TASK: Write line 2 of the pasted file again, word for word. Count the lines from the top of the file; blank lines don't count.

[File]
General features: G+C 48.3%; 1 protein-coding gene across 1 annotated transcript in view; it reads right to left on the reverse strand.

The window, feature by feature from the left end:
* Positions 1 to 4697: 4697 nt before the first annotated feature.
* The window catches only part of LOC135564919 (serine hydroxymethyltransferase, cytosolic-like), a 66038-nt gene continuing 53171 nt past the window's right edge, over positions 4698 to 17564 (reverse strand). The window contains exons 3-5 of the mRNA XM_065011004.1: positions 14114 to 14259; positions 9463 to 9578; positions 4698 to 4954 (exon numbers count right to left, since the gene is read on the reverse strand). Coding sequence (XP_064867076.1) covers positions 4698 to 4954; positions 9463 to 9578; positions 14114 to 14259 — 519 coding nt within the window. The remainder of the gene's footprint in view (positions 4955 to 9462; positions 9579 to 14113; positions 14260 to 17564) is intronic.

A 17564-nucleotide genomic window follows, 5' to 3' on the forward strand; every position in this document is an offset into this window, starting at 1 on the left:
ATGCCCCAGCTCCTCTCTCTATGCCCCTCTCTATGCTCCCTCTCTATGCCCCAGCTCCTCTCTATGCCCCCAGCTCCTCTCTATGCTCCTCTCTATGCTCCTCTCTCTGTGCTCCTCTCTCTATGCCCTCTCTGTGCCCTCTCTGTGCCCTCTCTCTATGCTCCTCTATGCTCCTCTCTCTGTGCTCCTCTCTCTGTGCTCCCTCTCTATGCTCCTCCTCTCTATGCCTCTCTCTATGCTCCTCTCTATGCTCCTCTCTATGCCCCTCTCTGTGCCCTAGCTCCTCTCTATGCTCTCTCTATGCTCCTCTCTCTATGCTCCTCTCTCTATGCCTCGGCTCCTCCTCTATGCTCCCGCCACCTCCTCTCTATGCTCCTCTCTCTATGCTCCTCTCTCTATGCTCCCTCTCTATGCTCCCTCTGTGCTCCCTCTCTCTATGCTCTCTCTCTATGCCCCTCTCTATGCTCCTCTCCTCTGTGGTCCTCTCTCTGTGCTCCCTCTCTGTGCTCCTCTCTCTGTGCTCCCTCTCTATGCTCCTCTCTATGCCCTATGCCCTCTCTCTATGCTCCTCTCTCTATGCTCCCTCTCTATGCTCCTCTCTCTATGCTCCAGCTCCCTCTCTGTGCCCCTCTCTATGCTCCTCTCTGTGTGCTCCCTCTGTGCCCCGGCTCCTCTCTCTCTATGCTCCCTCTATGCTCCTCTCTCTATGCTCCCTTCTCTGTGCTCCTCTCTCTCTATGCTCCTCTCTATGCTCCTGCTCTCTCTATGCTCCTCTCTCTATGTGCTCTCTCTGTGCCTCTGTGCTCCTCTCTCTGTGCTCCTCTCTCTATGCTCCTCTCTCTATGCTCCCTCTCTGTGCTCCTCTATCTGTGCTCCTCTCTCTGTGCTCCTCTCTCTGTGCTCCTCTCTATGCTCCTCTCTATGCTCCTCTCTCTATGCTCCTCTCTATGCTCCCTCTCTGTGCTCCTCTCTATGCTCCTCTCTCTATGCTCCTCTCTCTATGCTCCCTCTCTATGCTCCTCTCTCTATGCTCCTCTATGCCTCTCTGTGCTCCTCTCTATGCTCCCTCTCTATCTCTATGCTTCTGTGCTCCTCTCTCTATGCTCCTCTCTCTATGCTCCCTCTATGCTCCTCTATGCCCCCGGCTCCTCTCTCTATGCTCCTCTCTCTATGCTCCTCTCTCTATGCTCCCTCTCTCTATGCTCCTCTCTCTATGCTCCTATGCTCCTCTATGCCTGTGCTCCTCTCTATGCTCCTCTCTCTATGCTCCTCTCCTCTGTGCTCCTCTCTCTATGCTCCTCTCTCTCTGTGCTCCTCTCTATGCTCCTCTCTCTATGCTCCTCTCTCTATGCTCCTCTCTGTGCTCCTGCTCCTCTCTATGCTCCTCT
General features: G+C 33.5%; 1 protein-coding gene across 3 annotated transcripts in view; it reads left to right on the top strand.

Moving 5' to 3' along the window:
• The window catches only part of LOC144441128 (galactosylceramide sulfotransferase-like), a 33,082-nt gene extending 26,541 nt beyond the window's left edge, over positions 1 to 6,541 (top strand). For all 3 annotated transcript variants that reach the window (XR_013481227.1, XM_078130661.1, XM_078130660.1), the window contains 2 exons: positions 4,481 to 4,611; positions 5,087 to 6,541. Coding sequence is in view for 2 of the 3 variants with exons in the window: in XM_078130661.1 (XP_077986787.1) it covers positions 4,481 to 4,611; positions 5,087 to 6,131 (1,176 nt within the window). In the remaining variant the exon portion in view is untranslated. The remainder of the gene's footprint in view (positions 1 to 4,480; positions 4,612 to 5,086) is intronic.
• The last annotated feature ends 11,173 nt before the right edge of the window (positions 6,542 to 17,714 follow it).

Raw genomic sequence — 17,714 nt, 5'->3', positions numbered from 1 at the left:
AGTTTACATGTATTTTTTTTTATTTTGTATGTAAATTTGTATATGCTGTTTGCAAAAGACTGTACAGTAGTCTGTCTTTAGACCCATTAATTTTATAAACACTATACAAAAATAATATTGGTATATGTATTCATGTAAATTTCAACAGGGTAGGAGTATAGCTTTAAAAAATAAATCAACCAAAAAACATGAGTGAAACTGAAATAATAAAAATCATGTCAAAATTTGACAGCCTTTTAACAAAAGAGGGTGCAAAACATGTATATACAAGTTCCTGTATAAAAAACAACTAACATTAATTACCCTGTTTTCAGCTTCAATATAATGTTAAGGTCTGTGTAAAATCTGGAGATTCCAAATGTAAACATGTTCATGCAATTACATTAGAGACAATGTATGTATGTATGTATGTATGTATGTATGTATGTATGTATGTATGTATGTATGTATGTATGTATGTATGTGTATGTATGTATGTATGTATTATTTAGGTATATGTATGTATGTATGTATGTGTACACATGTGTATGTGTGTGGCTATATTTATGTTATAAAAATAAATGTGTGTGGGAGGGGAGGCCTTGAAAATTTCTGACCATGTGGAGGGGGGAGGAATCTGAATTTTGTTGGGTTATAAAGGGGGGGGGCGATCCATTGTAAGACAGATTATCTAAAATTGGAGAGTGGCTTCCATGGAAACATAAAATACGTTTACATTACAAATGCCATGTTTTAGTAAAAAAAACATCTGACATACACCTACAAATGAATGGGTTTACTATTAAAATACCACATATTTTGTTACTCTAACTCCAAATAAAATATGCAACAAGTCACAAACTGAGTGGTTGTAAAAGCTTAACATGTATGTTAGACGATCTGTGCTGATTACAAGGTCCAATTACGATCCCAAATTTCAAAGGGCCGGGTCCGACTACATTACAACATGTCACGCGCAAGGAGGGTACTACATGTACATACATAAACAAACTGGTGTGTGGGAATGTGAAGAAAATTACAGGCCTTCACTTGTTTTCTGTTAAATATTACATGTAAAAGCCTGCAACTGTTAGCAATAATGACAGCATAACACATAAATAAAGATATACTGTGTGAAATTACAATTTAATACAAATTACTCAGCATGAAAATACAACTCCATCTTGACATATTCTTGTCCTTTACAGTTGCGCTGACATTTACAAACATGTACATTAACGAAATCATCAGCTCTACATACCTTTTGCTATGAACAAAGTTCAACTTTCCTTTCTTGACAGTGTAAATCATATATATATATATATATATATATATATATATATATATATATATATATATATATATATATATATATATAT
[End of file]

The window, feature by feature from the left end: